Pediatrician
Dr. Shapiro completed his undergraduate education at UC San Diego, earning a B.S. in Biochemistry and Cell Biology, and a B.A. in Political Science. He furthered his education at UCLA where he earned a Masters Degree in Public…
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7 Back-to-School Tips to Help Keep Your Classroom-Bound Kids Healthy
Posted in Parenting Big K... by Dr. Jeremy F. Shapiro on Sep 01, 2011
There is a certain time of year where pediatrician office visits typically slow down a bit after children head back to school. It usually follows the completion of all those last minute school physicals and lasts for about 2-3 weeks. Roughly the same amount of time a good school illness needs to travel through a few classrooms, as well as through homes of the students, when the “sick bug” jumps to the siblings as well.

Now since my goal is to keep children healthy, I enjoy this brief reprieve. But over the years, I have learned that whether it lasts until mid-October or only for a few days (as it did with the H1N1 influenza 2 years ago), at some point, the pace in my office will pick up once the school year gets rolling.

And although it may just be one of those truisms of life, I do feel there are some healthy lifestyle tips that students and families can follow to help diminish the chances of getting ill during the school year. Granted, if your child sits at a table where the other students all have a “stomach bug,” the chances are pretty good your child will come down with some similar symptoms, at some point.
But with that in mind, here are 7 tips to keep in mind as the school year gets rolling:
- Hand washing: Yes, I realize this makes just about every list I ever bring up, but hand washing is just about the most basic #1 public health measure out there. Remind your children the importance of hand washing (with soap) during school, and make sure that when they get home after school, the first thing they do is wash their hands. Hand sanitizer is better than nothing, but I still prefer a simple hand washing with soap.

- Healthy eating: This is probably a good time to remind you all of the recent change by the USDA from the food pyramid to the MyPlate. Please take a look at some of the new guidelines, but the main point is healthy dietary intake helps to maintain a healthy body and immune system.

- Get some sleep: In a previous blog, I alluded to the fact that many children go to bed later during the summer, and they can sleep in a bit later to maintain the necessary hours they need each day. During the school year, sleeping in until 9AM is not an option. So please get your children to bed at a reasonable time (obviously, this is age dependent) as this will also maintain a healthy body and immune system.

- Remove the stress: As adults, I think we all realize when we get a bit overwhelmed or stressed out with things, illnesses tend to follow. Well, the same thing occurs with children and since the school year may bring about many stresses both in and out of the class room, work with your child to make sure he/she isn’t too overwhelmed with things. With younger children, it usually is easier to figure out if something is stressing them out but with your older children (‘tweens and teens), please make sure you talk with them to make sure you have an understanding of how things are going.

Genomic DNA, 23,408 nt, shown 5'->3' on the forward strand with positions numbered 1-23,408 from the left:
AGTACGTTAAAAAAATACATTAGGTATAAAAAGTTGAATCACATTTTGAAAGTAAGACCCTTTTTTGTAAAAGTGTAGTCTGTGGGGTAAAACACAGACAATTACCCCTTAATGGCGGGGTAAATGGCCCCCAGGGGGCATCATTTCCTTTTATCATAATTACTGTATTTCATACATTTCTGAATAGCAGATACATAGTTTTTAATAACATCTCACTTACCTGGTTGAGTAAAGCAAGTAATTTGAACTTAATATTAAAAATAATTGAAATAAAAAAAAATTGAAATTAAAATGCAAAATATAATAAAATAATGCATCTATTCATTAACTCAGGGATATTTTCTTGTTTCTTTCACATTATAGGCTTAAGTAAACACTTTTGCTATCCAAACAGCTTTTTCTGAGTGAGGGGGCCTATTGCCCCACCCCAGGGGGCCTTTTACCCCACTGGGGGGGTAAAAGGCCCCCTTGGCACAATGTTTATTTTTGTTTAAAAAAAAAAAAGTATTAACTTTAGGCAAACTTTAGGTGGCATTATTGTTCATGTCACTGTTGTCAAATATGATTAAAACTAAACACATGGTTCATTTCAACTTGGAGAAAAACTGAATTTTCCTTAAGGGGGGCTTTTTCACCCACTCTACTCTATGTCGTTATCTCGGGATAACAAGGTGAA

- Get some exercise: Following points #2 and #3 above, exercise helps maintain a healthy body and immune system. In my house, we have a simple rule - whether it’s a team sport (e.g. soccer, basketball) or an individual sport (e.g. swimming, karate, dance) - one organized activity each season.

- If sick, stay home: Granted, this implies your child is already ill, but by keeping your child home when he/she has a fever or has a significant cough or even a “stomach bug,” this will obviously help reduce the transmission of the illness to friends and fellow students.

- Get a flu shot: The influenza vaccination (AKA flu shot) will not prevent every cold out there, but its goal is to prevent about 3 of the most common strains expected for the upcoming flu season. And who really wants an illness that includes high fever for a few days, aches all over the body, and significant runny nose and congestion?
As always, I would love to hear from you all if you have any advice or stories to share.

- Dr. Jeremy



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Dr Jeremy, this is a little bit sideways from the topic you presented, but I think it is important. A friend of mine didn't want her little boy exposed to all the germs rampant in pre-school childcare places, so until the boy was old enough to go the kindergarten, he stayed with my friend's mother. Granted, he had a lot fewer colds and such than most kids UNTIL he was in school, but he had not built up any resistance to common bugs and viruses and such, and for the first few years of elementary school, that poor little guy was sick with EVERYTHING that was going around.
By madbookworm  Sep 05, 2011
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